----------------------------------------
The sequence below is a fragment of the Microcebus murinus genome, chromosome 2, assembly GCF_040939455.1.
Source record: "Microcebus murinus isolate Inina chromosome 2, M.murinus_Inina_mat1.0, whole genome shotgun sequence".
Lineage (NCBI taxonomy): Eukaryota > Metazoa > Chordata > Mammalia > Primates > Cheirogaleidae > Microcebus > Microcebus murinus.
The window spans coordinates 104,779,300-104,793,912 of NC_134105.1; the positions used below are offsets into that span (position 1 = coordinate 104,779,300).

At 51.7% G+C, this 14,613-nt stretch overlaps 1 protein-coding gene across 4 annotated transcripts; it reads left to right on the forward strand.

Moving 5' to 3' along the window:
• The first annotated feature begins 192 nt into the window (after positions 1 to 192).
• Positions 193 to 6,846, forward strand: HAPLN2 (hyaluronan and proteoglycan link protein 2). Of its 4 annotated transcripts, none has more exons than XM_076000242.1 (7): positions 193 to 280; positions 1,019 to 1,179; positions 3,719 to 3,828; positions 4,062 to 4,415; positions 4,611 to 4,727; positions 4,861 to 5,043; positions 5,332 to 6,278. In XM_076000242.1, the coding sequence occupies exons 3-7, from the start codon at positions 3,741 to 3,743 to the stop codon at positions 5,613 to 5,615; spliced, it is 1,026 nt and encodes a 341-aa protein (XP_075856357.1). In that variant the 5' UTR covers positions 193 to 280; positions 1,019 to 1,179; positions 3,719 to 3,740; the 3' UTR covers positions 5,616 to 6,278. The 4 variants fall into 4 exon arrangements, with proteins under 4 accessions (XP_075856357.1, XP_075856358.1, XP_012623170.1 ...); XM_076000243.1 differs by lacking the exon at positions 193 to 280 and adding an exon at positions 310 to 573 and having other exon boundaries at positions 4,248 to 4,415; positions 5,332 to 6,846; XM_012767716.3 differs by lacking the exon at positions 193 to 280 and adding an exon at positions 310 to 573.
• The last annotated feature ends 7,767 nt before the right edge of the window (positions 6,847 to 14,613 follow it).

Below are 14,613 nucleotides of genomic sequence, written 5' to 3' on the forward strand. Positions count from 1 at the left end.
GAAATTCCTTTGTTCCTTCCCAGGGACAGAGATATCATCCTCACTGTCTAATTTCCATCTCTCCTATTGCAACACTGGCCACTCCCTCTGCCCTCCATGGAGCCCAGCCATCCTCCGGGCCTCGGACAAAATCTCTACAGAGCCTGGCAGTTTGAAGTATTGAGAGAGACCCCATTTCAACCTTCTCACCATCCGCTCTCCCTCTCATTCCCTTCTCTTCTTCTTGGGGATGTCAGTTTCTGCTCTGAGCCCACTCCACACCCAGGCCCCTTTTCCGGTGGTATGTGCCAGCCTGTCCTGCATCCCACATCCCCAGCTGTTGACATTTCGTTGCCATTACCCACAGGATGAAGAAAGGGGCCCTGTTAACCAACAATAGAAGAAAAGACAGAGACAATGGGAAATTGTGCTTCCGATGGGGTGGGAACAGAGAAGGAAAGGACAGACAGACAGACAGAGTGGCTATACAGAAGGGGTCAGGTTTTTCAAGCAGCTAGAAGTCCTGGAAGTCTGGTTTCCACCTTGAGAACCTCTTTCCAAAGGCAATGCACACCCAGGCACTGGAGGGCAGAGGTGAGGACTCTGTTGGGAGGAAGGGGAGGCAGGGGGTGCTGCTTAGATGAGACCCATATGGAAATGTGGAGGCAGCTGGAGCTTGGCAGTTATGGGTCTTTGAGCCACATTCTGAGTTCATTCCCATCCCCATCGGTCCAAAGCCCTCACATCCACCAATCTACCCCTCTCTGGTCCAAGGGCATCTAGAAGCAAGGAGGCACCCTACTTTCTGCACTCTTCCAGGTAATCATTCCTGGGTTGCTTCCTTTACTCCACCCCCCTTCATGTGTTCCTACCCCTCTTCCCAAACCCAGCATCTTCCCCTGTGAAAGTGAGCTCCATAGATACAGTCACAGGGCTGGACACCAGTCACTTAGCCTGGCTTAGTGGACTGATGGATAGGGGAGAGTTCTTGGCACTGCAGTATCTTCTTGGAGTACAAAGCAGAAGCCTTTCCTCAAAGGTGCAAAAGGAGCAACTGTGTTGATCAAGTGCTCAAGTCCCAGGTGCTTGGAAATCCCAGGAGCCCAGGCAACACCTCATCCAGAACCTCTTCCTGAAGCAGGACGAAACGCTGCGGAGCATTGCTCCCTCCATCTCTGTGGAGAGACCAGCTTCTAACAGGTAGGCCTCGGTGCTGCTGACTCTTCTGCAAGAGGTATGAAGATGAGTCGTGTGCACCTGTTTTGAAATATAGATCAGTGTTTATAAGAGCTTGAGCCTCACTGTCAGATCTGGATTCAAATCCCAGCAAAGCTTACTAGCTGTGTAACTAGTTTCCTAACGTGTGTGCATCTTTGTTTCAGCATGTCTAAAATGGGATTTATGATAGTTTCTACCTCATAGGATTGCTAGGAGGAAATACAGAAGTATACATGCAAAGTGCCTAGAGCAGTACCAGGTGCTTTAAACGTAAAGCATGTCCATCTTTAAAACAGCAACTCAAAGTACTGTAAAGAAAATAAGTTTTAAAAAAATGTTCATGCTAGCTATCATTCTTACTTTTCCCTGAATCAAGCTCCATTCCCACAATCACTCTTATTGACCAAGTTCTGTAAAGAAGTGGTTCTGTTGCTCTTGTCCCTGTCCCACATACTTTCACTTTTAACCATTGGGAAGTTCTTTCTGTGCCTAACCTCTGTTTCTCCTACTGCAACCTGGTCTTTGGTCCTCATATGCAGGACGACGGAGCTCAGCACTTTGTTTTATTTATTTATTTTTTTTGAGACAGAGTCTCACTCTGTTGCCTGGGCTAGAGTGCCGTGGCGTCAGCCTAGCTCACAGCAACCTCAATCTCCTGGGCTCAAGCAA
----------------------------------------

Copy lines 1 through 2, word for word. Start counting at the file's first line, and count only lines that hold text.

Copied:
The sequence below is a fragment of the Microcebus murinus genome, chromosome 2, assembly GCF_040939455.1.
Source record: "Microcebus murinus isolate Inina chromosome 2, M.murinus_Inina_mat1.0, whole genome shotgun sequence".